And our Goverment it seems is going to try and bring this thing back?

Could this be the Beast from the Abyss?

posted on Apr, 20 2004 @ 05:05 PM
i was just wandering about the validity of this information and exspecially of this e-mail. i mean, the mistakes made by this man...are not typical mistakes a russian or siberian would make. those kind of distinctions in diction should be know to that individual.

posted on Apr, 20 2004 @ 05:07 PM
here some information explaining everyting about that lake..except for the magnetic anomaly

posted on Apr, 20 2004 @ 09:42 PM
A large hiring blitz is ongoing, by Raytheon Polar Services. A large amount of support personnel are needed. They recruit just for the 'summer' season, Oct. through Feb.

As with all major operations, a major amount of support is needed. I wonder, if there is any relevance.

Raytheon Polar Services

posted on Apr, 27 2004 @ 10:33 PM
Raytheon just had a security audit . . . interesting timing. Doesn't sound like they did too well. Now some director is on peoples' butts about doing a better job.

(They probably have periodic audits like this, but I thought the timing fit in nicely with this thread.)

Check out the motivational memo at:

posted on Apr, 27 2004 @ 11:02 PM
Good posts. I rad the article about the road as well, and wondered what the justification was to undertake such a massive exercise for a small research base.

You can't tell me its just to cut down on planes when the alternative by land is 1000 mile trip....

posted on Apr, 28 2004 @ 08:49 AM
I think it might be "The beast from the abyss" from Revelations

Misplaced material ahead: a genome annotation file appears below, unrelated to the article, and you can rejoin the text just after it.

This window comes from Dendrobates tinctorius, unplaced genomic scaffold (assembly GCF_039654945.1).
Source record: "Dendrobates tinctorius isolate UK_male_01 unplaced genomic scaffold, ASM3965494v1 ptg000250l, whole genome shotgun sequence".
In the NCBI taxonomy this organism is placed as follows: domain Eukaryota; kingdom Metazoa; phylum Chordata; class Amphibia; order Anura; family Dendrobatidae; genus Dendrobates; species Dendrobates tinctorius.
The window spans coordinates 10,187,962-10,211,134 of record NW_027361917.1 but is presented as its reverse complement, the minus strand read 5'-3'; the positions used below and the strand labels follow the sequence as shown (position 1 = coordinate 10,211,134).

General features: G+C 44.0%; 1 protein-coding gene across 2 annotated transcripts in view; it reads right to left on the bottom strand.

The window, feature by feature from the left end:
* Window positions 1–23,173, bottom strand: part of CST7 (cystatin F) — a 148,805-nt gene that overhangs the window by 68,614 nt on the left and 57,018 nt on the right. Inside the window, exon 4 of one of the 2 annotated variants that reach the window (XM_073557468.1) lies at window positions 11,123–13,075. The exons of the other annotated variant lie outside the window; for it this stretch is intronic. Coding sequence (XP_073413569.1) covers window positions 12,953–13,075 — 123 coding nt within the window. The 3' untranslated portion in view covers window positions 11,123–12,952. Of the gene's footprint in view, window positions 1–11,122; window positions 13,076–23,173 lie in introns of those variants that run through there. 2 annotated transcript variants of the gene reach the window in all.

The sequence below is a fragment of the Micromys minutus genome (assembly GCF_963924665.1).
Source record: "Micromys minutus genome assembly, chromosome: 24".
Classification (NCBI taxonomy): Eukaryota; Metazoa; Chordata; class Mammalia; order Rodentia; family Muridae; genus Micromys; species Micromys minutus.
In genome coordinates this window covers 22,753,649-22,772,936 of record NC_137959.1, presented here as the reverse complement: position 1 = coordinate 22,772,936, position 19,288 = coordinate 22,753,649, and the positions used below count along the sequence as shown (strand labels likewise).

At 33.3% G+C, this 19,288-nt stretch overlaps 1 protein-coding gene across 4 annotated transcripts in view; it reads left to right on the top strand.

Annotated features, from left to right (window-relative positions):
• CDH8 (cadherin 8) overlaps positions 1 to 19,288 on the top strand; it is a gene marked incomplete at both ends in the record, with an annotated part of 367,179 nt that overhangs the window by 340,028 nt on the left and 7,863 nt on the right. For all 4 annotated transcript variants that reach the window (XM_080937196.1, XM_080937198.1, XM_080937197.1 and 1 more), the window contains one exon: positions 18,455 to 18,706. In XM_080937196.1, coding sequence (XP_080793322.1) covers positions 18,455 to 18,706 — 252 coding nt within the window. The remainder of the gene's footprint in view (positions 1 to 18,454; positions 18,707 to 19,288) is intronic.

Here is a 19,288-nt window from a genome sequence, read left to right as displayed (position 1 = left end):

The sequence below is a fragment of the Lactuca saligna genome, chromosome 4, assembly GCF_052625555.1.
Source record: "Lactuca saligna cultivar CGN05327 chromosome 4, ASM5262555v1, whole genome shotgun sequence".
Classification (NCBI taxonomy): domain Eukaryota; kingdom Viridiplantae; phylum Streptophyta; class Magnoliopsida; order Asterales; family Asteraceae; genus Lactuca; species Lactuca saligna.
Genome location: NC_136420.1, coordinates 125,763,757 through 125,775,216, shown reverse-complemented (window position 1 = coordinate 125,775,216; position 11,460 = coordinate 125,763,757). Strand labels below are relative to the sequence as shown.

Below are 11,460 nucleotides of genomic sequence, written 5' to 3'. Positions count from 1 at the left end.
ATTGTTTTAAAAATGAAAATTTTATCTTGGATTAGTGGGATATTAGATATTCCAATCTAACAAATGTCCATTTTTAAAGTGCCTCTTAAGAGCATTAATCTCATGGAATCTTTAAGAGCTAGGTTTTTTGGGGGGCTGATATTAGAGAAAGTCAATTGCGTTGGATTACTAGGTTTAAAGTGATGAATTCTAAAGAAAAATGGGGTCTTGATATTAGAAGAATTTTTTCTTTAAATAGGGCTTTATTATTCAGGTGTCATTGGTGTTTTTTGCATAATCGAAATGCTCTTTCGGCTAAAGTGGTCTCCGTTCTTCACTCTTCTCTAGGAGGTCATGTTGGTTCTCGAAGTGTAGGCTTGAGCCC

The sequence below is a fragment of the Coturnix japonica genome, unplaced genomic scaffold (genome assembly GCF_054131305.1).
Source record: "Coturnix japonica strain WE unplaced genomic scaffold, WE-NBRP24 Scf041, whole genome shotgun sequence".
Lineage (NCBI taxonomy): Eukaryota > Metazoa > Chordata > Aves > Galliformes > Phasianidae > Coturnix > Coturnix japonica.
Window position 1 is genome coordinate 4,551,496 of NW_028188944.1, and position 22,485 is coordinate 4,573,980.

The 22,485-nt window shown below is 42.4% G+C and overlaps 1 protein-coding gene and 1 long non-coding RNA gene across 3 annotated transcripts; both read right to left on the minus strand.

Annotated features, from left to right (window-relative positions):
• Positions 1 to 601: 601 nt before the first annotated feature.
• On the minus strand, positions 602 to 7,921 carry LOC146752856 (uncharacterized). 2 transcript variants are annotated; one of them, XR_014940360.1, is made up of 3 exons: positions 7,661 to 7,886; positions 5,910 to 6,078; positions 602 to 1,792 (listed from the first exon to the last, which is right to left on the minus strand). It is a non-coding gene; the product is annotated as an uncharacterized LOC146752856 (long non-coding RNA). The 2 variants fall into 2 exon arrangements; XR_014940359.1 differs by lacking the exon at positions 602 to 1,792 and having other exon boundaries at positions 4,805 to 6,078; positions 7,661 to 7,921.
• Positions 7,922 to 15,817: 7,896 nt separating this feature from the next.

posted on Apr, 28 2004 @ 08:59 AM
Does anyone rember a few months ago, there was a satelite that the NSA shut down because it was going to take some pictures of the lake, saying it was first for reasons of national security, then retracting that statement and stating enviromental issues? Durring the time the two skiers were "rescued" by American helicopters.

[Edited on 28-4-2004 by Wgatenson]

posted on Apr, 28 2004 @ 09:21 AM

pic of the lake, and what I think is the road.

posted on Apr, 28 2004 @ 09:21 AM
E_W, the road at $20,000,,000 cost along with an estimated 30 day travel time at only three times a year, not to mention cost of maintenance points towards the movement of equipment too heavy for aircraft either in to pole or back out. One thing the road is not is an alternate medevac route - too slow for for that!

I've seen programming that showed 100 ton loads moved in northern Canada across frozen lakes by truck to the oil fields so a very heavy payload can be moved in this fashion.

What is at the terminus to the road closest to New Zealand? airfield or port? if its a port then these very heavy loads could be brought to or be removed from Antartica without to much trouble.

Yushi refered to "device" and not "natural" I guess if its a gate I could go along with your revelation theory.

posted on Apr, 28 2004 @ 12:44 PM
Link updates for a couple posts above (the listed ones don't work properly):

For Raytheon's security audit memo:

For the picture of Lake Vostok:

posted on May, 3 2004 @ 07:47 AM
From what I can find so far the starting point for the road is McMurdo Station.

The U.S. Science Foundation says that this is just a proof of concept project and that they can bring in 162,000lbs. on this trip and with 3 trips a year they can move 2.2 million lbs equal to 85 plane loads.

new topics

top topics


log in